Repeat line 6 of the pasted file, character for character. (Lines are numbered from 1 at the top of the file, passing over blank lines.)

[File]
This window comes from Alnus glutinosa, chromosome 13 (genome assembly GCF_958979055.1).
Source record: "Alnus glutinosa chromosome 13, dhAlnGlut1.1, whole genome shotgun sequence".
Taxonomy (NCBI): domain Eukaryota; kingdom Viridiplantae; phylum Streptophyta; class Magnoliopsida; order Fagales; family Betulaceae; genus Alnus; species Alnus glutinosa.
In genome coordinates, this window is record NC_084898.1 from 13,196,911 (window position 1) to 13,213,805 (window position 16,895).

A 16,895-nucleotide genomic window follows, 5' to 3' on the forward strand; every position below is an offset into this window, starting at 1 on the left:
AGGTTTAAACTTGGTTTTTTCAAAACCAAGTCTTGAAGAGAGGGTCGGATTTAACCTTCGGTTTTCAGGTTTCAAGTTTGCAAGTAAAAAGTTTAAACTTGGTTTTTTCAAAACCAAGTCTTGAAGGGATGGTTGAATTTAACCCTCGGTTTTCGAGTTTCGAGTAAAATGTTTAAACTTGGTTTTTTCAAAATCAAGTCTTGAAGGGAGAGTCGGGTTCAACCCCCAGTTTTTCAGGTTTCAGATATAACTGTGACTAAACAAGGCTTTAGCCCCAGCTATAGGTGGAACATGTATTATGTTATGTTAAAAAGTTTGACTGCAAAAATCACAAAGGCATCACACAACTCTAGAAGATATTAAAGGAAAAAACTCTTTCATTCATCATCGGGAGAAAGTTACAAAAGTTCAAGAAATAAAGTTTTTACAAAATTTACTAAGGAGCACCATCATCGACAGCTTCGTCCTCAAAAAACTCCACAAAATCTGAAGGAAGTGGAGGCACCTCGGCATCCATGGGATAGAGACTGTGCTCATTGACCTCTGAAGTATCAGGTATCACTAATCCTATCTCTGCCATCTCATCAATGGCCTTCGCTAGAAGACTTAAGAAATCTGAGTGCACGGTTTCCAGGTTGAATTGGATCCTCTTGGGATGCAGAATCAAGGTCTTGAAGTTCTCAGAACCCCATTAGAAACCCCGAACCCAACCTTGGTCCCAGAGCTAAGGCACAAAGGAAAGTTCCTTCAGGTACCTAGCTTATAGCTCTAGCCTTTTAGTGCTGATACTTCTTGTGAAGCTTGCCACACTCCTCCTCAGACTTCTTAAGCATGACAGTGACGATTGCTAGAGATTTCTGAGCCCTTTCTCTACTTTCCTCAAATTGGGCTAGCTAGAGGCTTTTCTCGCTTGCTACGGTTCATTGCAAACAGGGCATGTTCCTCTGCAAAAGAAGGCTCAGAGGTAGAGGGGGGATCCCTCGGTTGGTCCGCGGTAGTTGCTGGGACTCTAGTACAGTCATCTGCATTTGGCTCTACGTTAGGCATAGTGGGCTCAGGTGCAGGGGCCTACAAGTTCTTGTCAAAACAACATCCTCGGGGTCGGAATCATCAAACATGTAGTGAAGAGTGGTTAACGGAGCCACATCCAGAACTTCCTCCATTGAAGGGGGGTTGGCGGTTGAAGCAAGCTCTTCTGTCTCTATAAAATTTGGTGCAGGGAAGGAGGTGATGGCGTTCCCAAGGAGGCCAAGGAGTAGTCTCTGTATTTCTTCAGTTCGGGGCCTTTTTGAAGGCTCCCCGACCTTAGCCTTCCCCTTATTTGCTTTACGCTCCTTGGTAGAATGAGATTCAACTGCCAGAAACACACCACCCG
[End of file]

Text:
AGGTTTAAACTTGGTTTTTTCAAAACCAAGTCTTGAAGAGAGGGTCGGATTTAACCTTCGGTTTTCAGGTTTCAAGTTTGCAAGTAAAAAGTTTAAACTTGGTTTTTTCAAAACCAAGTCTTGAAGGGATGGTTGAATTTAACCCTCGGTTTTCGAGTTTCGAGTAAAATGTTTAAACTTGGTTTTTTCAAAATCAAGTCTTGAAGGGAGAGTCGGGTTCAACCCCCAGTTTTTCAGGTTTCAGATATAACTGTGACTAAACAAGGCTTTAGCCCCAGCTATAGGTGGAACATGTATTATGTTATGTTAAAAAGTTTGACTGCAAAAATCACAAAGGCATCACACAACTCTAGAAGATATTAAAGGAAAAAACTCTTTCATTCATCATCGGGAGAAAGTTACAAAAGTTCAAGAAATAAAGTTTTTACAAAATTTACTAAGGAGCACCATCATCGACAGCTTCGTCCTCAAAAAACTCCACAAAATCTGAAGGAAGTGGAGGCACCTCGGCATCCATGGGATAGAGACTGTGCTCATTGACCTCTGAAGTATCAGGTATCACTAATCCTATCTCTGCCATCTCATCAATGGCCTTCGCTAGAAGACTTAAGAAATCTGAGTGCACGGTTTCCAGGTTGAATTGGATCCTCTTGGGATGCAGAATCAAGGTCTTGAAGTTCTCAGAACCCCATTAGAAACCCCGAACCCAACCTTGGTCCCAGAGCTAAGGCACAAAGGAAAGTTCCTTCAGGTACCTAGCTTATAGCTCTAGCCTTTTAGTGCTGATACTTCTTGTGAAGCTTGCCACACTCCTCCTCAGACTTCTTAAGCATGACAGTGACGATTGCTAGAGATTTCTGAGCCCTTTCTCTACTTTCCTCAAATTGGGCTAGCTAGAGGCTTTTCTCGCTTGCTACGGTTCATTGCAAACAGGGCATGTTCCTCTGCAAAAGAAGGCTCAGAGGTAGAGGGGGGATCCCTCGGTTGGTCCGCGGTAGTTGCTGGGACTCTAGTACAGTCATCTGCATTTGGCTCTACGTTAGGCATAGTGGGCTCAGGTGCAGGGGCCTACAAGTTCTTGTCAAAACAACATCCTCGGGGTCGGAATCATCAAACATGTAGTGAAGAGTGGTTAACGGAGCCACATCCAGAACTTCCTCCATTGAAGGGGGGTTGGCGGTTGAAGCAAGCTCTTCTGTCTCTATAAAATTTGGTGCAGGGAAGGAGGTGATGGCGTTCCCAAGGAGGCCAAGGAGTAGTCTCTGTATTTCTTCAGTTCGGGGCCTTTTTGAAGGCTCCCCGACCTTAGCCTTCCCCTTATTTGCTTTACGCTCCTTGGTAGAATGAGATTCAACTGCCAGAAACACACCACCCG